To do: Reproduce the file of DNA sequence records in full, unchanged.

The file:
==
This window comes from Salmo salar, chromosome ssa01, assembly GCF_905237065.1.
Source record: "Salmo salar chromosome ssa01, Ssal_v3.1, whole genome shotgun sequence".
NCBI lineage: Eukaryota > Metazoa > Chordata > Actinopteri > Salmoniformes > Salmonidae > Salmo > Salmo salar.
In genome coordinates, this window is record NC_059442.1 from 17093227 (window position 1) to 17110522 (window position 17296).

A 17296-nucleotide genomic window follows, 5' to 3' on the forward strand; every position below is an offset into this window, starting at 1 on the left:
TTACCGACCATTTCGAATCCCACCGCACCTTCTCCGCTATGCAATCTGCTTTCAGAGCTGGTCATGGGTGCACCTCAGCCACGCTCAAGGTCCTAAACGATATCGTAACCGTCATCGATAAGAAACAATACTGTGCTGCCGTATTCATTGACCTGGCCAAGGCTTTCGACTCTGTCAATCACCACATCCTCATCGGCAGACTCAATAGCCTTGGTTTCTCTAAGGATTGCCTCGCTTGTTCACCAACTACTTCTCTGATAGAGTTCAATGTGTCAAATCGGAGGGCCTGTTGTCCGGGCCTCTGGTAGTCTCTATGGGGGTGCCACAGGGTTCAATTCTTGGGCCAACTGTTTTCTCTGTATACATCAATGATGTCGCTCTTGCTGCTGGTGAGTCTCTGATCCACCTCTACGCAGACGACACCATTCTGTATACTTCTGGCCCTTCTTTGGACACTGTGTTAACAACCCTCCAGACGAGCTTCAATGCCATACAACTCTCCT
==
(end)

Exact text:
This window comes from Salmo salar, chromosome ssa01, assembly GCF_905237065.1.
Source record: "Salmo salar chromosome ssa01, Ssal_v3.1, whole genome shotgun sequence".
NCBI lineage: Eukaryota > Metazoa > Chordata > Actinopteri > Salmoniformes > Salmonidae > Salmo > Salmo salar.
In genome coordinates, this window is record NC_059442.1 from 17093227 (window position 1) to 17110522 (window position 17296).

A 17296-nucleotide genomic window follows, 5' to 3' on the forward strand; every position below is an offset into this window, starting at 1 on the left:
TTACCGACCATTTCGAATCCCACCGCACCTTCTCCGCTATGCAATCTGCTTTCAGAGCTGGTCATGGGTGCACCTCAGCCACGCTCAAGGTCCTAAACGATATCGTAACCGTCATCGATAAGAAACAATACTGTGCTGCCGTATTCATTGACCTGGCCAAGGCTTTCGACTCTGTCAATCACCACATCCTCATCGGCAGACTCAATAGCCTTGGTTTCTCTAAGGATTGCCTCGCTTGTTCACCAACTACTTCTCTGATAGAGTTCAATGTGTCAAATCGGAGGGCCTGTTGTCCGGGCCTCTGGTAGTCTCTATGGGGGTGCCACAGGGTTCAATTCTTGGGCCAACTGTTTTCTCTGTATACATCAATGATGTCGCTCTTGCTGCTGGTGAGTCTCTGATCCACCTCTACGCAGACGACACCATTCTGTATACTTCTGGCCCTTCTTTGGACACTGTGTTAACAACCCTCCAGACGAGCTTCAATGCCATACAACTCTCCT